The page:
Christmas Island Drownings As Refugee Boat Sank As It Neared Australia on 21st June, 2012. Why are these drownings still happening? Why is the Australian government not rescuing these boat-people refugees in time? Why is the New Zealand government not offering to help these refugees?
We open our doors here to the rich from China, America, South Africa, the UK – but turn a blind eye to those desperately in need, when really, if financial resources are managed more equitably, there should be enough food to feed everybody, and a place for each to live in safety.
Forgetting capitalistic principles, governments could pool their resources and allocate land for communities of refugees, where they could grow crops to supply the basics for the community, with some left over to sell or exchange for other goods. One would imagine that the large continent of Australia might have room to facilitate such a humanitarian scheme.
People all over the world, and especially the politicians, should be reminded of the need for charity and compassion. We all need to open our hearts to the needy people of the world. Of course, charity begins at home – our own people should be taken care of first. But there is always room for another mouth to be fed. These refugees trying to reach Australia should most certainly be helped.
Pope Paul VI’s message on August 6th, 1966 is as relevant today as it was back in 1966:
“Because of great changes, this world is in need of a shining light, and longs for the supernatural flame of charity”.
Early this morning, 17th July, 2012, I saw a BBC Interview with Australian Benjamin Solah. Benjamin Solah is a leading spokesman for the humanitarian movement to help refugees internationally, and especially in Australia. He is part of a movement which is striving to keep that supernatural flame of charity alive, in my opinion.
Many people have died in their capsized boats as they tried to reach the shores of Australia, where they expected to find safety after escaping death or torture in their own country.
And then, if they are lucky enough to make the crossing from Indonesia to Australia, ‘the lucky country’, a new kind of hell has to be endured for most of these people. Because the ones who are lucky enough to make the journey safely to Australia are likely to be kept in a detention centre, where conditions are very harsh. Sometimes they remain there for several years, before a decision is made to let them get on and live a decent life as an Australian citizen. Cases of suicides during this time of detention are not uncommon.
There have been several tragedies at sea recently, where many refugees have drowned in the waters as they neared the Australian coast. Australian authorities could possibly have rescued these people before their boats capsized in rough seas, but failed to do so. The result was that over 100 people died in one incident only several weeks ago, on the 21st June, 2012, off Christmas Island.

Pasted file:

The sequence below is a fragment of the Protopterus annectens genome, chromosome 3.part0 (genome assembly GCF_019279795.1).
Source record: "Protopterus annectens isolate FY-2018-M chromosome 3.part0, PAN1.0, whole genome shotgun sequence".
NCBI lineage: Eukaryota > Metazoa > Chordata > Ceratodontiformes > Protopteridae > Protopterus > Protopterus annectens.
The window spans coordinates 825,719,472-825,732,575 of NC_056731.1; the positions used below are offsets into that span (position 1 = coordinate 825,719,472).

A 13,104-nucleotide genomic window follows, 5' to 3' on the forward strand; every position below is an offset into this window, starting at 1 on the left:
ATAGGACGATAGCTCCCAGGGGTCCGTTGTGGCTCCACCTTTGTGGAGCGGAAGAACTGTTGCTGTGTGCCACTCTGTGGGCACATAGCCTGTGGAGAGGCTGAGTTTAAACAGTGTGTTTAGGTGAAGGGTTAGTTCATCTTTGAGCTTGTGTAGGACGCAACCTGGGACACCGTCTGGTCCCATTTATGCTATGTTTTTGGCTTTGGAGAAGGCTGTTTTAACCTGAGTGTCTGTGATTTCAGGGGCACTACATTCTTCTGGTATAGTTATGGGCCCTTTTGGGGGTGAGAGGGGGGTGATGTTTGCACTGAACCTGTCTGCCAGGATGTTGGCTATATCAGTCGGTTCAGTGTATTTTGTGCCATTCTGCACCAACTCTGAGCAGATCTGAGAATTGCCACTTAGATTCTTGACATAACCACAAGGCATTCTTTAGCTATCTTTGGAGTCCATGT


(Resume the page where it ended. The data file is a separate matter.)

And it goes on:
The reason for many of the ocean disasters is quite simple: Benjamin Solah says that the Australian government ‘scuttle’ the refugee boats as they arrive on the shores of Australia. That means that they get destroyed. And the fact that the refugee boats get destroyed on arrival means that only cheap, small boats are used to take the refugees across the ocean – Boats which are on their last legs – boats which are not valuable, and, very often, boats which are not safe.
All boat people fleeing injustice and death from torturous regimes should be helped, said Benjamin Solah, when he was interviewed by BBC at around 1 AM NZ time this morning. He said that Australia takes only a very small proportion of refugees compared to other countries. Less than .01% find refuge in Australia, said Benjamin on BBC television. This is a sorry state of affairs, since Australia is one of the richest nations, with one of the most robust economies in the world.
We should be helping people to leave their situations in their birth countries, if these people are being oppressed to the point of torture or death. We should be helping them to get air tickets, so that they can travel safely to Australia and other places of refuge, rather than let them risk their lives in unseaworthy and over-loaded small boats. Many of these boats do not make it. We probably will never know just how many people have died trying to make the crossing to Australia.